There are two sets of three pairs of signs, the first [set] being Cancer and Capricorn, Gemini and Sagittarius, Taurus and Scorpio. In these pairs of signs we may read the history of human evolution and religion . . . This is also divisible into three distinct periods, namely: the Aryan Age [sic], from Moses to Christ, which comes under Aries-Libra; the Piscean Age, which takes in the last two thousand years under Pisces-Virgo Catholicism; and the two thousand years which are ahead of us, called the Aquarian Age, where the signs Aquarius and Leo will be illuminated and vivified by the solar precession. (emphasis Heindel’s)
Heindel also discussed the religious symbolism of the astrological ages:
In the New Testament we find another animal, the Fish, attaining great prominence, and the apostles were called to be “Fishers of Men,” for then the sun by precession was nearing the cusp of Pisces, the Fishes, and Christ spoke of the time when the Son of Man (Aquarius) shall come . . . A new ideal will be found in the Lion of Judah, Leo. Courage of conviction, strength of character and kindred virtues will then make man truly the King of Creation.
Heindel’s “Son of Man,” with his leonine “courage” and “strength,” abounds with echoes of Nietzsche’s Übermensch. Like Heindel, Jung developed the idea that an astrological age reflects the symbolism of two opposing constellations. But he was not as optimistic as Heindel about the new aion. Jung did not assume that the union of the opposites would be a smooth passage into a higher and more loving stage of spiritual consciousness, as did the Theosophists and the New Age proponents of the late twentieth century. He foresaw “a new advance in human development,” but he viewed the transition into the Aquarian aion as a dangerous time, fraught with the potential for human self-destruction. In a letter to Father Victor White, written in April 1954, Jung stated that the shift into the aion of Aquarius “means that man will be essentially God and God man. The signs pointing in this direction consist in the fact that the cosmic power of self-destruction is given into the hands of man.”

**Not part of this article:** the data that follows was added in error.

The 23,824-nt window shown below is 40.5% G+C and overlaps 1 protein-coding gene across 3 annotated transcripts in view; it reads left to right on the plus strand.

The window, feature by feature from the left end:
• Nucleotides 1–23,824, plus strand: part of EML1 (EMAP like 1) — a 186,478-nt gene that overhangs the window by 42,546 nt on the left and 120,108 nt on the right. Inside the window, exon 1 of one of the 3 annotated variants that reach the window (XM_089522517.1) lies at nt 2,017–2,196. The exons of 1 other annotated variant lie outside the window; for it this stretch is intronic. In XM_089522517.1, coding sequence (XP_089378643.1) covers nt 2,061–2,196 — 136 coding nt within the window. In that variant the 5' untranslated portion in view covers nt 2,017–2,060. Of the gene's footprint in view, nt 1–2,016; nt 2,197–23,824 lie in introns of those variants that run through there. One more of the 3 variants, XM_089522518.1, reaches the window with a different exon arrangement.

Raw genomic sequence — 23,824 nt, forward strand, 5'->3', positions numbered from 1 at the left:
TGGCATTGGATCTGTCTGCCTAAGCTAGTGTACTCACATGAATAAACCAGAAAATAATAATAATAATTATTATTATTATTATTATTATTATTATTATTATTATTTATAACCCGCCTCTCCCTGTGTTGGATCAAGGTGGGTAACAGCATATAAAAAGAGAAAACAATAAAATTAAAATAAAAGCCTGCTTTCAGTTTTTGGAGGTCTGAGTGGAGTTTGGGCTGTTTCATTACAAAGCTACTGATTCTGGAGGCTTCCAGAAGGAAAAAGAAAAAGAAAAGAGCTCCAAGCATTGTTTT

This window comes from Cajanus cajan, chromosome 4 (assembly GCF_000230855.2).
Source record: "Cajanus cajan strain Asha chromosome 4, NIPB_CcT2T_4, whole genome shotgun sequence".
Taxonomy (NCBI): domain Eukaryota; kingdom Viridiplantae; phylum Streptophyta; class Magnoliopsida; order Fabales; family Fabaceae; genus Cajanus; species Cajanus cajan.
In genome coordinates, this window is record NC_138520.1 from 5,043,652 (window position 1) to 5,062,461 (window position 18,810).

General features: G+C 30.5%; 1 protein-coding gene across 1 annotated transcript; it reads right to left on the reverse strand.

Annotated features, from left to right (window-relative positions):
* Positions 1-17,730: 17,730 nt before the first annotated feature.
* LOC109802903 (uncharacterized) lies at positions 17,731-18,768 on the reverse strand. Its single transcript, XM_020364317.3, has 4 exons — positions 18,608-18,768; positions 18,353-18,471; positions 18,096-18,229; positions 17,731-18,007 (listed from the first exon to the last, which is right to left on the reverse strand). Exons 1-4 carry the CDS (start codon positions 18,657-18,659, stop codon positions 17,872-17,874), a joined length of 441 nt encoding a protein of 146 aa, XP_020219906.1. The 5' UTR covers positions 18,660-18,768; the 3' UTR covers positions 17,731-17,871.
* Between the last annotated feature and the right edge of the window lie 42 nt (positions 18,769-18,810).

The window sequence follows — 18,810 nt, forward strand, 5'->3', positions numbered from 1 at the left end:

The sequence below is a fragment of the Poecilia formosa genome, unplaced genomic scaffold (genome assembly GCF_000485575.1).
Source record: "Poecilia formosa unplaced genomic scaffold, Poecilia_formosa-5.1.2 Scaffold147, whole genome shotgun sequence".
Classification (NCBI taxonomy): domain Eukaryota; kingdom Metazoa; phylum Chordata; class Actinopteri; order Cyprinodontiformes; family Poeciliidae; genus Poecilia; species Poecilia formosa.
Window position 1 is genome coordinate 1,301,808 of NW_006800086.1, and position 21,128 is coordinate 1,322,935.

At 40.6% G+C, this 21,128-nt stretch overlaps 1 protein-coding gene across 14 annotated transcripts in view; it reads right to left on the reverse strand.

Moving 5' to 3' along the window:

With even more overt pessimism, he wrote a year later to Adolf Keller: “And now we are moving into Aquarius, of which the Sibylline books say: Luciferi vires accendit Aquarius acres (Aquarius inflames the savage forces of Lucifer). And we are only at the beginning of this apocalyptic development!” In light of the history of the twentieth century and the opening decades of the twenty-first, it seems that Jung’s dark prophecy was uncomfortably relevant.
The Timing of the New Aion
There has never been any accord among authors about the date for the commencement of the New Age. At the end of the eighteenth century, de l’Aulnaye believed that the Aquarian Age had begun in 1726. At the end of the nineteenth century, Gerald Massey insisted that the Age of Pisces began in 255 BCE, with the “actual” birth of Jesus, and that the equinoctial point would move into the constellation of Aquarius in 1901. Alan Leo offered the very specific date of March 21, 1928— the day of the vernal equinox of that year—while Dane Rudhyar, writing in 1969, suggested the Aquarian Age had begun in 1905. And Rudolf Steiner, in the early decades of the twentieth century, was convinced the Age of Aquarius would not start until 3573.
Jung was initially equally precise, and equally independent, about the date on which the new aion would begin. In August 1940, he wrote to H.G. Baynes: “This is the fateful year for which I have waited more than 25 years . . . 1940 is the year when we approach the meridian of the first star in Aquarius. It is the premonitory earth-quake of the New Age.”
This date did not come from esoteric literature, but from a young Dutch Jewish astronomer named Rebekka Aleida Biegel (1886–1943), who had moved to Zurich in 1911 to take her doctorate in astronomy at the university. Betty Biegel became Jung’s patient and then trained with him, giving papers at the Association for Analytical Psychology in Zurich between 1916 and 1918.
In 1918, while Biegel was working at the Zurich Observatory, she sent Jung, at his request, an envelope of materials, which he marked “Astrologie” and kept in his desk at home. Biegel prepared a lengthy list of calculations indicating when the vernal equinoctial point—the moment when the sun enters the first degree of the zodiacal sign of Aries each year—aligned with each of the stars in the constellations of both Pisces and Aquarius. Along with these calculations, Biegel’s covering letter offered three possible dates for the beginning of the Aquarian aion: 1940 (when the equinoctial point aligned with the midpoint between the last star of Pisces and the first star of Aquarius); 2129; and 2245 (when the equinoctial point aligned with two different stars in the constellation of Aquarius, either of which might be considered the “beginning” of the constellation). What Jung called the “premonitory earthquake” of the Aquarian aion, according to Biegel’s first suggested date of 1940, coincided with some of the worst chapters of the Second World War.